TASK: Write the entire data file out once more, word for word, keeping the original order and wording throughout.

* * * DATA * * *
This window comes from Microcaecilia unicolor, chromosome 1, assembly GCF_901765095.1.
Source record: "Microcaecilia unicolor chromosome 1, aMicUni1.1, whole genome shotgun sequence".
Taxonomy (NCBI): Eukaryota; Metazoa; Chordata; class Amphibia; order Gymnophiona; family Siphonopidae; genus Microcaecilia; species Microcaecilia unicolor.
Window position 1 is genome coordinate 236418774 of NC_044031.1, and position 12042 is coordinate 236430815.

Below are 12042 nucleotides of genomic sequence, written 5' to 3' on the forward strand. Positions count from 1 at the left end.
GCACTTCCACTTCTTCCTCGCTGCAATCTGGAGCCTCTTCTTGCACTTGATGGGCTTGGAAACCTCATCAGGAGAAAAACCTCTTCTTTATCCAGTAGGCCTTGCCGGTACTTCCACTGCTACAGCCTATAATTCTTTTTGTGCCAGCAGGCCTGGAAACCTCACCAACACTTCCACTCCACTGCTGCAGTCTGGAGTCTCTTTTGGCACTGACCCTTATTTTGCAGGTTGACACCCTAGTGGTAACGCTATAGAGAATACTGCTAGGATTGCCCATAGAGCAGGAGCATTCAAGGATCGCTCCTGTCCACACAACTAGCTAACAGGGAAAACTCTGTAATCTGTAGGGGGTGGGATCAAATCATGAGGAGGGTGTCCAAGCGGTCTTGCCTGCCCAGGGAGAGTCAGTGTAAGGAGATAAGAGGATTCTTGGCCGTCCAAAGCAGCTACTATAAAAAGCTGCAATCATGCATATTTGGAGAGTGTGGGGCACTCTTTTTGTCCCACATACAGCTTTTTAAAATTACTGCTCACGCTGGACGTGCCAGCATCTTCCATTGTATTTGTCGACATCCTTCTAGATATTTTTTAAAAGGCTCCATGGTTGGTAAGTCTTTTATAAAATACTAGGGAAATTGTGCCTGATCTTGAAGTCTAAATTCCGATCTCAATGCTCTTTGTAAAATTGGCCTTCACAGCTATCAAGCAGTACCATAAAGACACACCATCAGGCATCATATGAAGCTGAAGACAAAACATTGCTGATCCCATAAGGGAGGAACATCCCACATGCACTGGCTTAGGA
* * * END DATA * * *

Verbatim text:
This window comes from Microcaecilia unicolor, chromosome 1, assembly GCF_901765095.1.
Source record: "Microcaecilia unicolor chromosome 1, aMicUni1.1, whole genome shotgun sequence".
Taxonomy (NCBI): Eukaryota; Metazoa; Chordata; class Amphibia; order Gymnophiona; family Siphonopidae; genus Microcaecilia; species Microcaecilia unicolor.
Window position 1 is genome coordinate 236418774 of NC_044031.1, and position 12042 is coordinate 236430815.

Below are 12042 nucleotides of genomic sequence, written 5' to 3' on the forward strand. Positions count from 1 at the left end.
GCACTTCCACTTCTTCCTCGCTGCAATCTGGAGCCTCTTCTTGCACTTGATGGGCTTGGAAACCTCATCAGGAGAAAAACCTCTTCTTTATCCAGTAGGCCTTGCCGGTACTTCCACTGCTACAGCCTATAATTCTTTTTGTGCCAGCAGGCCTGGAAACCTCACCAACACTTCCACTCCACTGCTGCAGTCTGGAGTCTCTTTTGGCACTGACCCTTATTTTGCAGGTTGACACCCTAGTGGTAACGCTATAGAGAATACTGCTAGGATTGCCCATAGAGCAGGAGCATTCAAGGATCGCTCCTGTCCACACAACTAGCTAACAGGGAAAACTCTGTAATCTGTAGGGGGTGGGATCAAATCATGAGGAGGGTGTCCAAGCGGTCTTGCCTGCCCAGGGAGAGTCAGTGTAAGGAGATAAGAGGATTCTTGGCCGTCCAAAGCAGCTACTATAAAAAGCTGCAATCATGCATATTTGGAGAGTGTGGGGCACTCTTTTTGTCCCACATACAGCTTTTTAAAATTACTGCTCACGCTGGACGTGCCAGCATCTTCCATTGTATTTGTCGACATCCTTCTAGATATTTTTTAAAAGGCTCCATGGTTGGTAAGTCTTTTATAAAATACTAGGGAAATTGTGCCTGATCTTGAAGTCTAAATTCCGATCTCAATGCTCTTTGTAAAATTGGCCTTCACAGCTATCAAGCAGTACCATAAAGACACACCATCAGGCATCATATGAAGCTGAAGACAAAACATTGCTGATCCCATAAGGGAGGAACATCCCACATGCACTGGCTTAGGA